NEW YORK/CAIRO - Sudan's army chief said on Friday he had not sought military support on a recent regional tour and that his preference was for a peaceful solution to the conflict that has killed thousands and displaced millions of civilians.

General Abdel Fattah al-Burhan also said in an interview with Reuters that he had asked neighbouring states to stop sending mercenaries in support of the paramilitary Rapid Support Forces (RSF).

War between the army and the RSF broke out in mid-April over plans for a political transition and the integration of the RSF into the army, four years after long-time ruler Omar al-Bashir was overthrown in a popular uprising.

"Every war ends in peace, whether through negotiations or force. We are proceeding on those two paths, and our preferred path is the path of negotiations," Burhan said on the sidelines of the United Nations General Assembly in New York.

Burhan added that he believed that stalled talks by Saudi Arabia and the United States in Jeddah could still succeed.

Burhan has made a series of foreign visits in recent weeks after remaining in Sudan for the first months of the war. The purpose was to seek solutions, not military support, though he had asked other states to block external backing that he asserts the RSF is receiving, he said.

"We asked our neighbours to help us monitor the borders to stop the flow of mercenaries," said Burhan.

RSF leader Mohamed Hamdan Dagalo, known as Hemedti, said in a video speech released on Thursday to coincide with an address by Burhan to the U.N. General Assembly that he was ready for a ceasefire and political talks.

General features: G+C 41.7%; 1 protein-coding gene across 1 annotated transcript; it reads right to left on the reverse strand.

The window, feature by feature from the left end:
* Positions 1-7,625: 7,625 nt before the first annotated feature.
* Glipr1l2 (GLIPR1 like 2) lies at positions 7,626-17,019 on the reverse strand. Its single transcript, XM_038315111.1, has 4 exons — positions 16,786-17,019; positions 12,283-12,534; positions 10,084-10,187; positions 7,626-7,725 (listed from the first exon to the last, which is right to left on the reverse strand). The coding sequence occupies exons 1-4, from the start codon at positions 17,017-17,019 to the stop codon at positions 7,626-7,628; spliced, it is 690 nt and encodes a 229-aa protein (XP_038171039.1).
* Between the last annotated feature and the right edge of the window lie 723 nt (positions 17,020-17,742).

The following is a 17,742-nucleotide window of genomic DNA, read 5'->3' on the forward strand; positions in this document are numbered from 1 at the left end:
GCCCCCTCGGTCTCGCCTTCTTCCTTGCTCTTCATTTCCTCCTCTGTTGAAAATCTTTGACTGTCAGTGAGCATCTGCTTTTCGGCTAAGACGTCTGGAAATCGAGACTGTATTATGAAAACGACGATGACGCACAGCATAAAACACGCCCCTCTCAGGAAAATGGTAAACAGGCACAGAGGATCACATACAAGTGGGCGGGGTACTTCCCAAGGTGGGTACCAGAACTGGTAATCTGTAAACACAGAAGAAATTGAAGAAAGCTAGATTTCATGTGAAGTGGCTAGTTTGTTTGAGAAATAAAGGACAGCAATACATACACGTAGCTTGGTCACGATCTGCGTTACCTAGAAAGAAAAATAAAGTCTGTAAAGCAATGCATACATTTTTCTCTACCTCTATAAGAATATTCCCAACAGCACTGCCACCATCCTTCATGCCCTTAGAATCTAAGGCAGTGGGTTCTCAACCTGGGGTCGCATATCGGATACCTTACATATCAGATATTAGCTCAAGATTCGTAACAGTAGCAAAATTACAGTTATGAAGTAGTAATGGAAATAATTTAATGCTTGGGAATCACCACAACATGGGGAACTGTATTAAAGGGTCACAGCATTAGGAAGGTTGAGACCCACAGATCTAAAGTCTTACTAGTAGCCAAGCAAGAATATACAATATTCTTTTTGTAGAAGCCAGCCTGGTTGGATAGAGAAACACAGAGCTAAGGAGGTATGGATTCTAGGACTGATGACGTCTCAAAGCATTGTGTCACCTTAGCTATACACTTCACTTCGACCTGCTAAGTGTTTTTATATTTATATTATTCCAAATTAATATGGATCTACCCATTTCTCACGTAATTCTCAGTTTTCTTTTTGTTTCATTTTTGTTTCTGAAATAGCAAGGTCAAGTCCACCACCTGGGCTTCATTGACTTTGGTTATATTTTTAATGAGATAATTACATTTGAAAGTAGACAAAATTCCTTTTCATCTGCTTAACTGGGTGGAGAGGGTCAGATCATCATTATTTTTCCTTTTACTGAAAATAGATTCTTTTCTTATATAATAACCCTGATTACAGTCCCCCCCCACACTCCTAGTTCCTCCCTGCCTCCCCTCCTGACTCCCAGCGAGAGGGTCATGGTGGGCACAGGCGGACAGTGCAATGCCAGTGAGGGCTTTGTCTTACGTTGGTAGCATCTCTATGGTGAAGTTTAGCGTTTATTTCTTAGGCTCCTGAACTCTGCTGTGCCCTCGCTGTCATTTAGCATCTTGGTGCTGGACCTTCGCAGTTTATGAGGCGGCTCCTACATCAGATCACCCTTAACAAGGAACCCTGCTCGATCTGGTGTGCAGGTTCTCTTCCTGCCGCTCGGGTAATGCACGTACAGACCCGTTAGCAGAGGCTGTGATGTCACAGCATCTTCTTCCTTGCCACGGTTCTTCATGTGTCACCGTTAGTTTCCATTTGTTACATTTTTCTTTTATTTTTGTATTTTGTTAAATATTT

Previous claims by both sides that they want peace and are ready for ceasefires have failed to stop bloodshed.

Witnesses say the army's bombardments have caused civilian casualties and that the RSF is responsible for widespread looting, sexual violence and other abuses, as well as participating in ethnically targeted attacks in Darfur.

Burhan on Friday dismissed accusations against the army as propaganda by its rivals. The RSF has denied it is behind the violence in Darfur, and will hold its men accountable for abuses.

Burhan said that army deployment in El Geneina, which suffered the worst mass killings in Darfur, has been limited, hindering their ability to respond.

The violence peaked after the governor of West Darfur was killed on June 14. Burhan said he told the governor to seek protection at a military camp, but the governor had rejected that.

"The armed forces present in El Geneina are not sufficient in number to spread out in every area," he said.

(Reporting by Daphne Psaledakis in New York and Khalid Abdelaziz in Cairoa; Writing by Aidan Lewis; editing by Grant McCool)